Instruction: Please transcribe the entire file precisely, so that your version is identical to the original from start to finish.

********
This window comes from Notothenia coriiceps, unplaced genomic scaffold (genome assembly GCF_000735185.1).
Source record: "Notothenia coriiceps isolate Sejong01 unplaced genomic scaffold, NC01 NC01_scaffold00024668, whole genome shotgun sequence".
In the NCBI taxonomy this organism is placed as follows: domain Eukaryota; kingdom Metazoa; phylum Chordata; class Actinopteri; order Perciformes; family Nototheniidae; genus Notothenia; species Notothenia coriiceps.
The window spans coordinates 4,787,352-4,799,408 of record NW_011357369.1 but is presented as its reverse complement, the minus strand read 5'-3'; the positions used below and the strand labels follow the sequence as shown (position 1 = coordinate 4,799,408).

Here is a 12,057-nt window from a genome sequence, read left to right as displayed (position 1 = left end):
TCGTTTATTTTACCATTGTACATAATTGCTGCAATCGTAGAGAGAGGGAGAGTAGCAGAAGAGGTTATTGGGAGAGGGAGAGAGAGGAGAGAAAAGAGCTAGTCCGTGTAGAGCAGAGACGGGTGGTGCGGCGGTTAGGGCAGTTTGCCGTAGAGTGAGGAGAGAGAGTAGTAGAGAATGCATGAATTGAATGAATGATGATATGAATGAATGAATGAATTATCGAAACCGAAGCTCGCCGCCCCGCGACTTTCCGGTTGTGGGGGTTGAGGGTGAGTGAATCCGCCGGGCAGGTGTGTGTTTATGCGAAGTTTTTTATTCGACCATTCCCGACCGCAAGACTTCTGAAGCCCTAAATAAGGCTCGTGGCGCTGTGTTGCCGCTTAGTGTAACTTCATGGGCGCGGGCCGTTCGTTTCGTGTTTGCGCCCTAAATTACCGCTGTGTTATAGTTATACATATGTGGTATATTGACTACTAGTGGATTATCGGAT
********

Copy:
This window comes from Notothenia coriiceps, unplaced genomic scaffold (genome assembly GCF_000735185.1).
Source record: "Notothenia coriiceps isolate Sejong01 unplaced genomic scaffold, NC01 NC01_scaffold00024668, whole genome shotgun sequence".
In the NCBI taxonomy this organism is placed as follows: domain Eukaryota; kingdom Metazoa; phylum Chordata; class Actinopteri; order Perciformes; family Nototheniidae; genus Notothenia; species Notothenia coriiceps.
The window spans coordinates 4,787,352-4,799,408 of record NW_011357369.1 but is presented as its reverse complement, the minus strand read 5'-3'; the positions used below and the strand labels follow the sequence as shown (position 1 = coordinate 4,799,408).

Here is a 12,057-nt window from a genome sequence, read left to right as displayed (position 1 = left end):
TCGTTTATTTTACCATTGTACATAATTGCTGCAATCGTAGAGAGAGGGAGAGTAGCAGAAGAGGTTATTGGGAGAGGGAGAGAGAGGAGAGAAAAGAGCTAGTCCGTGTAGAGCAGAGACGGGTGGTGCGGCGGTTAGGGCAGTTTGCCGTAGAGTGAGGAGAGAGAGTAGTAGAGAATGCATGAATTGAATGAATGATGATATGAATGAATGAATGAATTATCGAAACCGAAGCTCGCCGCCCCGCGACTTTCCGGTTGTGGGGGTTGAGGGTGAGTGAATCCGCCGGGCAGGTGTGTGTTTATGCGAAGTTTTTTATTCGACCATTCCCGACCGCAAGACTTCTGAAGCCCTAAATAAGGCTCGTGGCGCTGTGTTGCCGCTTAGTGTAACTTCATGGGCGCGGGCCGTTCGTTTCGTGTTTGCGCCCTAAATTACCGCTGTGTTATAGTTATACATATGTGGTATATTGACTACTAGTGGATTATCGGAT